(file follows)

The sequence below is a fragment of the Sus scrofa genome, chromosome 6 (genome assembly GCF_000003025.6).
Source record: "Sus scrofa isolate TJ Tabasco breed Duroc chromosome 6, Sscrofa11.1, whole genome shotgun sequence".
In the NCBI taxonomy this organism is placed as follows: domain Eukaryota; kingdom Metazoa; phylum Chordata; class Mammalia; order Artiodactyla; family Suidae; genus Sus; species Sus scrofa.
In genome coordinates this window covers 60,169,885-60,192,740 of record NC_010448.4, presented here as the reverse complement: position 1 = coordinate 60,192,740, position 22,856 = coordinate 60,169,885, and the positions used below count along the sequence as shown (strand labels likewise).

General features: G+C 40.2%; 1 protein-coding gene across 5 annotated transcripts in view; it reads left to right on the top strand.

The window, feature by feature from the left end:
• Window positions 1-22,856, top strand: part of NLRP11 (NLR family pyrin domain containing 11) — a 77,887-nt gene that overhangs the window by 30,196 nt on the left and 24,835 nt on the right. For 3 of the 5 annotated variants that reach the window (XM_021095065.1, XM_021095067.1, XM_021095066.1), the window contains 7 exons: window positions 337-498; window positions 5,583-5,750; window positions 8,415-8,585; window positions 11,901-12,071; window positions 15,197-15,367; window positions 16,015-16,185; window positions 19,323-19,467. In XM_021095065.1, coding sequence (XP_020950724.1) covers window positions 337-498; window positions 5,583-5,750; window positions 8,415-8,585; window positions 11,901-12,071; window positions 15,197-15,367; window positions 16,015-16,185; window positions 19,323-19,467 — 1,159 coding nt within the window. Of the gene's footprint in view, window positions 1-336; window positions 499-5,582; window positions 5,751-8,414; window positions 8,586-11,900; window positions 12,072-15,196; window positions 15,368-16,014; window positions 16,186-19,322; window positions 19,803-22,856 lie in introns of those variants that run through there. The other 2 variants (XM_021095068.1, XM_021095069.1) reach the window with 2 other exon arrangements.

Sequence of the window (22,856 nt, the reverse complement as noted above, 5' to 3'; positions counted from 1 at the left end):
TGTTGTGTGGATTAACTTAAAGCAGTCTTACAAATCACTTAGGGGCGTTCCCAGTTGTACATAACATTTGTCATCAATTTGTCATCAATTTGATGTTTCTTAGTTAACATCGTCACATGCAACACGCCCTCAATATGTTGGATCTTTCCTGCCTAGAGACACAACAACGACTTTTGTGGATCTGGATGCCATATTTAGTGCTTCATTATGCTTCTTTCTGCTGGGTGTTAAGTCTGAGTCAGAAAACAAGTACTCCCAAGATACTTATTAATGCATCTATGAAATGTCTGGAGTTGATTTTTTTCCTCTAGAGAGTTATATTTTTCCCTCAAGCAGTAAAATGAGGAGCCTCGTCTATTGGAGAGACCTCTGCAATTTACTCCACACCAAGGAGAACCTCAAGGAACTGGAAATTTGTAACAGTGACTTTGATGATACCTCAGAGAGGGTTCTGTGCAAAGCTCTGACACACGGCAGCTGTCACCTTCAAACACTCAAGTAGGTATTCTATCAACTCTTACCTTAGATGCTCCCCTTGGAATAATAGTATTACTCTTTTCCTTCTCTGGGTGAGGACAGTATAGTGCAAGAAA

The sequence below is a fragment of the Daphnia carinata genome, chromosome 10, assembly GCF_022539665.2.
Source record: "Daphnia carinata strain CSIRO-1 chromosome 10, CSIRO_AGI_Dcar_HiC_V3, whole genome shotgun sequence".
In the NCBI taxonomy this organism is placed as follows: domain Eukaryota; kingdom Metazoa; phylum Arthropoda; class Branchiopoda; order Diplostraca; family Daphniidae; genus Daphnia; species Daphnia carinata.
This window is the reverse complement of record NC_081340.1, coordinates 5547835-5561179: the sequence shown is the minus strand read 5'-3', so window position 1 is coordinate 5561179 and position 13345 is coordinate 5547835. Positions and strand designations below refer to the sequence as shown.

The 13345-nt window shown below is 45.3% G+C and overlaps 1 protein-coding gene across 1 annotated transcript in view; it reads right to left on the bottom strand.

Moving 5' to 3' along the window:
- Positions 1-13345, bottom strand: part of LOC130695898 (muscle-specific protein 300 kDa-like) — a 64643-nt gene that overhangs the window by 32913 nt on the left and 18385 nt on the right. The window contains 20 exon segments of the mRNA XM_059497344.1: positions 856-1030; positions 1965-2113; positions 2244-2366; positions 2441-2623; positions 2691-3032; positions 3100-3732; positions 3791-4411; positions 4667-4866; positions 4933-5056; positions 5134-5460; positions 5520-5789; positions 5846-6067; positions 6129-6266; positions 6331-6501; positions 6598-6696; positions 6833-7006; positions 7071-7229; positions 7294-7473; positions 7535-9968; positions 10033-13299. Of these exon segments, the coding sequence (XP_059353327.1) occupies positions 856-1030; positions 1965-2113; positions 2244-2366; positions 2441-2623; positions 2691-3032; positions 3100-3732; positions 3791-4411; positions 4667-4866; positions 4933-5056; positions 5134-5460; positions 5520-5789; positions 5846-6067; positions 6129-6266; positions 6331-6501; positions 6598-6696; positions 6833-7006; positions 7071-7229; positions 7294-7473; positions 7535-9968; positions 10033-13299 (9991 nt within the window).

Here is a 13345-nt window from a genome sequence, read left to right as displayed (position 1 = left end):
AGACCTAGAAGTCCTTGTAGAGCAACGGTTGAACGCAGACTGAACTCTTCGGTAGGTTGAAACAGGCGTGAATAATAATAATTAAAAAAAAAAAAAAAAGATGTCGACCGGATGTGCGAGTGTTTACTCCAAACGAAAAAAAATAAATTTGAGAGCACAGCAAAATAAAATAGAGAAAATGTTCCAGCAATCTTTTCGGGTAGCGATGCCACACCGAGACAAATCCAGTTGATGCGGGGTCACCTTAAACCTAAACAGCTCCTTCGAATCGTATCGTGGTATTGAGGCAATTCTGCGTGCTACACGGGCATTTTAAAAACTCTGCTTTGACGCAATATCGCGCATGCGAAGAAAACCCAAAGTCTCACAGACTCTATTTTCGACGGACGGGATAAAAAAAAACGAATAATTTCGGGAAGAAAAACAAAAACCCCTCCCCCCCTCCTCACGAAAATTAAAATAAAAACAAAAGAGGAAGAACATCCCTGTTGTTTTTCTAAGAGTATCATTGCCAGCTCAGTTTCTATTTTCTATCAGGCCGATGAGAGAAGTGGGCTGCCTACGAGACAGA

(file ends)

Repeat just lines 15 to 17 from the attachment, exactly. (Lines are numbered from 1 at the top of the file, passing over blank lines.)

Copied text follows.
Moving 5' to 3' along the window:
- Positions 1-13345, bottom strand: part of LOC130695898 (muscle-specific protein 300 kDa-like) — a 64643-nt gene that overhangs the window by 32913 nt on the left and 18385 nt on the right. The window contains 20 exon segments of the mRNA XM_059497344.1: positions 856-1030; positions 1965-2113; positions 2244-2366; positions 2441-2623; positions 2691-3032; positions 3100-3732; positions 3791-4411; positions 4667-4866; positions 4933-5056; positions 5134-5460; positions 5520-5789; positions 5846-6067; positions 6129-6266; positions 6331-6501; positions 6598-6696; positions 6833-7006; positions 7071-7229; positions 7294-7473; positions 7535-9968; positions 10033-13299. Of these exon segments, the coding sequence (XP_059353327.1) occupies positions 856-1030; positions 1965-2113; positions 2244-2366; positions 2441-2623; positions 2691-3032; positions 3100-3732; positions 3791-4411; positions 4667-4866; positions 4933-5056; positions 5134-5460; positions 5520-5789; positions 5846-6067; positions 6129-6266; positions 6331-6501; positions 6598-6696; positions 6833-7006; positions 7071-7229; positions 7294-7473; positions 7535-9968; positions 10033-13299 (9991 nt within the window).

Here is a 13345-nt window from a genome sequence, read left to right as displayed (position 1 = left end):